Ahmad Shah Durrani, also known as Ahmad Shah Abdali or Ahmad Khan Abdali, was the founder of the Durrani Empire and the contemporary state of Afghanistan.
Between 1748 and 1767, Ahmad Shah Abdali (or Ahmad Shah Durrani), who was elected as Nadir Shah’s successor following the latter’s death in 1747, invaded India many times.
Ahmad Shah Abdali (so called because of the name of his tribe ooloos) was a young Afghan officer of noble lineage.
Nadir Shah held high opinion about his merits and once said, “I have not found in Iran, Turan or Hind any man equal to Ahmad Shah Abdali in capacityand character.”
After the assassination of Nadir Shah in 1747, Ahmad Shah declared himself as ruler of Kandhar.
Ahmad Shah Abdali
Abdali was born in Multan (then Mughal Empire, now Pakistan) in 1722 to Mohammad Zaman Khan, governor of Herat and leader of the Abdali clan.
Durrani’s forebears were Sadozais, while his mother was Alakozai.
The Abdali soldiers led by Zulfiqar surrendered to Nader Shah Afshar, the emerging new ruler of Persia, in June 1729. However, they soon started a rebellion and took over Herat and Mashhad.
He defeated Ibrahim Khan, a military leader, and Nader Shah’s brother, in July 1730.
Since roughly 1729, Nader Shah had been enrolling the Abdalis in his army. Durrani and his brother Zulfiqar were liberated and given prominent positions in Nader Shah’s government after the conquest of Kandahar in 1738.
Durrani continued as Nader Shah’s personal attendant, while Zulfiqar was appointed Governor of Mazandaran.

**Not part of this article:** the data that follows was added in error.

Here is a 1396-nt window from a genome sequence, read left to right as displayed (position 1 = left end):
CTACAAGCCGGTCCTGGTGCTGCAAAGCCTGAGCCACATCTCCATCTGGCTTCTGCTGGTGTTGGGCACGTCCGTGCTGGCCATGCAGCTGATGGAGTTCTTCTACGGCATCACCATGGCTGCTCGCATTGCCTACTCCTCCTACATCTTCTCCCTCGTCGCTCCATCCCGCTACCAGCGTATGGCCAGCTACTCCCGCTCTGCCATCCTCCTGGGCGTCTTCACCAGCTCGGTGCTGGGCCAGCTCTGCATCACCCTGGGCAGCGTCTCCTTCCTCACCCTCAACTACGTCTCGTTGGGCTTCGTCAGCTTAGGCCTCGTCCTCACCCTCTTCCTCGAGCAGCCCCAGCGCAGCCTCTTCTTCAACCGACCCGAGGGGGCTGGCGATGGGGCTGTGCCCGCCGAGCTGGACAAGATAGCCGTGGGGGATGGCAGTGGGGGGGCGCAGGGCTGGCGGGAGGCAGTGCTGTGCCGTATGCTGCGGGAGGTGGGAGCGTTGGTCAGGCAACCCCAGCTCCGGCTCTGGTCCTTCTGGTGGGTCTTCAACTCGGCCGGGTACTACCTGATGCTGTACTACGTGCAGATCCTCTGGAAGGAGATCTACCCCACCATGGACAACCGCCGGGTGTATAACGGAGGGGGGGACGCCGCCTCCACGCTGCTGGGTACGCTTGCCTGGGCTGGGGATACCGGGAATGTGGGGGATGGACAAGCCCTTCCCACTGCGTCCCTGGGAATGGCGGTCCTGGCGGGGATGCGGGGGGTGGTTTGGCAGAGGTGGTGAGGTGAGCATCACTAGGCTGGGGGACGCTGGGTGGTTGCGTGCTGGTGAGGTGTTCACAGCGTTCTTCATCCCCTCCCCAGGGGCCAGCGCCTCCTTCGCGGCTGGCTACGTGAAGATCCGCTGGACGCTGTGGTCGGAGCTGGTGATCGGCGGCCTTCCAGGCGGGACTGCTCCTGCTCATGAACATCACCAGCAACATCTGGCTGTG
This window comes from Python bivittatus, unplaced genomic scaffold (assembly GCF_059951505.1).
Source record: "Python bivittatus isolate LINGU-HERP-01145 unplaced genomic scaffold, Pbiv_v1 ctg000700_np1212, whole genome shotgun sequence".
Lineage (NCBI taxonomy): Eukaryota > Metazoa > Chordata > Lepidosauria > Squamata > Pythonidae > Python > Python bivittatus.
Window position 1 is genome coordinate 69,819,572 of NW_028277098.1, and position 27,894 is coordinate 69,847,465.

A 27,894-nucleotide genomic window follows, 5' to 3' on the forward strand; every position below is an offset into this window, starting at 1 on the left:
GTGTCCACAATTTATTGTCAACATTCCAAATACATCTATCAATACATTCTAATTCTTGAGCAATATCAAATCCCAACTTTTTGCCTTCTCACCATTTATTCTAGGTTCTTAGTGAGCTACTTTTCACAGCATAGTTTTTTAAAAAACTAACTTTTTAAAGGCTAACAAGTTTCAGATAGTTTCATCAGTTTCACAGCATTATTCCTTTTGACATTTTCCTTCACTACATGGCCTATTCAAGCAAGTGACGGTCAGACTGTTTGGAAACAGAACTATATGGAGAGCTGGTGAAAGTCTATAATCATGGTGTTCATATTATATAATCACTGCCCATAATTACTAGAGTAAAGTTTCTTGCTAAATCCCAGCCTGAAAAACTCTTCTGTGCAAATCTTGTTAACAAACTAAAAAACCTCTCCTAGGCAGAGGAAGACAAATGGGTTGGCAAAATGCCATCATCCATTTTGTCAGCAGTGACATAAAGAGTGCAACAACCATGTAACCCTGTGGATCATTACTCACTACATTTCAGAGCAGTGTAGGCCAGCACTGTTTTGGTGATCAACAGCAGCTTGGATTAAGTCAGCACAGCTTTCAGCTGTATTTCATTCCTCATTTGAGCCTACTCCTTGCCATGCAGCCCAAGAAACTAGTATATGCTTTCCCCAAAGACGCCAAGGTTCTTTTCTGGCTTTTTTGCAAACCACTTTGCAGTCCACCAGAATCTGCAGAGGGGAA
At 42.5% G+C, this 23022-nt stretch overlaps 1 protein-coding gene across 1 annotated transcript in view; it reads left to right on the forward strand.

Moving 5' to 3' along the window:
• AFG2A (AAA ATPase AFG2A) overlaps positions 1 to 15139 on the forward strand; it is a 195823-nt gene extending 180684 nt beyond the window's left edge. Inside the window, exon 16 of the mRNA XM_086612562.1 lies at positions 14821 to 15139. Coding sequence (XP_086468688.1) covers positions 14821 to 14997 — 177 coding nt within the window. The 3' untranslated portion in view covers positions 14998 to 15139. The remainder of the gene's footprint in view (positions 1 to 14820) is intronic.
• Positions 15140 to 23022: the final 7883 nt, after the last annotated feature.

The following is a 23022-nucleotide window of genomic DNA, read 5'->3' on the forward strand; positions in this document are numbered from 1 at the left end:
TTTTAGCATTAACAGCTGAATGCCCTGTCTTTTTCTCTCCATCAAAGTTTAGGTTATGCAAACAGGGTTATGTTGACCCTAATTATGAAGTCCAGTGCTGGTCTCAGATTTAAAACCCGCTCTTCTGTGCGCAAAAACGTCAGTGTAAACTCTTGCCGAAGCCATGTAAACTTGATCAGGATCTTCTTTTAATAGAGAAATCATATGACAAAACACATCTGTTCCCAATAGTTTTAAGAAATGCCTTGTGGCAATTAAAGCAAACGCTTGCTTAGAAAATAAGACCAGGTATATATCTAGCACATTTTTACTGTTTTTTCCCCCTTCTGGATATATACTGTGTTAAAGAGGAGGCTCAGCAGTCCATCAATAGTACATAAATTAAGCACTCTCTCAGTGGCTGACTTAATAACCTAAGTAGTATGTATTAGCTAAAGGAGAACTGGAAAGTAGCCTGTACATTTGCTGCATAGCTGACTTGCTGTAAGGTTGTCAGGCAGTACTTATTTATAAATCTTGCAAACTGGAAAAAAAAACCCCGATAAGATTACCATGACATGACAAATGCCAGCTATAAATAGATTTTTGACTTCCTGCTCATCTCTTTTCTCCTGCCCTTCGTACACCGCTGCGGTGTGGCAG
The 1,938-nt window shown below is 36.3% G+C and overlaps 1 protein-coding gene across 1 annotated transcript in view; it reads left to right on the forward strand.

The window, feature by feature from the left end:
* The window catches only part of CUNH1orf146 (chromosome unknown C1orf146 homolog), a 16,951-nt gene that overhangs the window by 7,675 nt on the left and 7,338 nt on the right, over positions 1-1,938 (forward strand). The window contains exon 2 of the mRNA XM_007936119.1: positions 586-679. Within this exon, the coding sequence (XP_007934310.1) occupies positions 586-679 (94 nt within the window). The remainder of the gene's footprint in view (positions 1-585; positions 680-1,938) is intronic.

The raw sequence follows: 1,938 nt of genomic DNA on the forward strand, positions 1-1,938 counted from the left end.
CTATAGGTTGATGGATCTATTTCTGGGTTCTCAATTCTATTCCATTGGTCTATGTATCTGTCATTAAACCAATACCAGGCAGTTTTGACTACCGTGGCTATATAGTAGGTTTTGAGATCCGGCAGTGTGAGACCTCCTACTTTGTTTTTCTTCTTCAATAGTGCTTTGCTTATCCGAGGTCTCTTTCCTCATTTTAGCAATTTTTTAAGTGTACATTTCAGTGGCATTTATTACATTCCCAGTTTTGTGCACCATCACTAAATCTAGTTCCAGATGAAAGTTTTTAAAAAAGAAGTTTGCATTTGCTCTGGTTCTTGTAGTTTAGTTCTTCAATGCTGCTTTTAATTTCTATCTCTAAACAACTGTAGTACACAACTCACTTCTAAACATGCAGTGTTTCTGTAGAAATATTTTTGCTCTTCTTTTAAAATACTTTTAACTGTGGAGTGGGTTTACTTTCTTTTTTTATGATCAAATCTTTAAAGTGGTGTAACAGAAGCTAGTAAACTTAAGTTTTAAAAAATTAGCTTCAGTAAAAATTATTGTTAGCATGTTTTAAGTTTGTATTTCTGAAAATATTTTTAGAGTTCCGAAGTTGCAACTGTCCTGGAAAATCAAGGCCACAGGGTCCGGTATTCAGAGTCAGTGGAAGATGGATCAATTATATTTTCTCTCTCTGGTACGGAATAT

Durrani distinguished himself in Nader Shah’s service, rising from the rank of a personal attendant (yaswal) to head the Abdali Regiment, a cavalry of 4,000 troops and commanders.
During Nader Shah’s invasion of the Mughal Empire in 1738, the Abdali Regiment formed part of his troops.
The Durrani Kingdom, also known as the Sadozai Kingdom and the Afghan Empire, was a Central Asian, Middle Eastern, and South Asian empire created and constructed by Ahmad Shah Abdali.
The empire reigned over modern-day Afghanistan and Pakistan, as well as areas of northeastern and southeastern Iran, eastern Turkmenistan, and northern India at its peak.
The Durrani Empire was the strongest Muslim empire of the second part of the eighteenth century, second only to the Ottoman Empire.
Ahmad Shah Abdali unified the many Pashtun tribes and established the Durrani Empire with his Baloch allies, which comprised modern-day Afghanistan and Pakistan, as well as sections of northeastern Iran, eastern Turkmenistan, and northwestern India, including the Kashmir area, at its zenith.
During the early half of the nineteenth century, the Durranis were succeeded by the Barakzai dynasty.
Ahmad Shah and his descendants descended from the Durrani Popalzai line (formerly known as the Abdalis), making them the second Pashtun kings of Kandahar after the Hotak dynasty.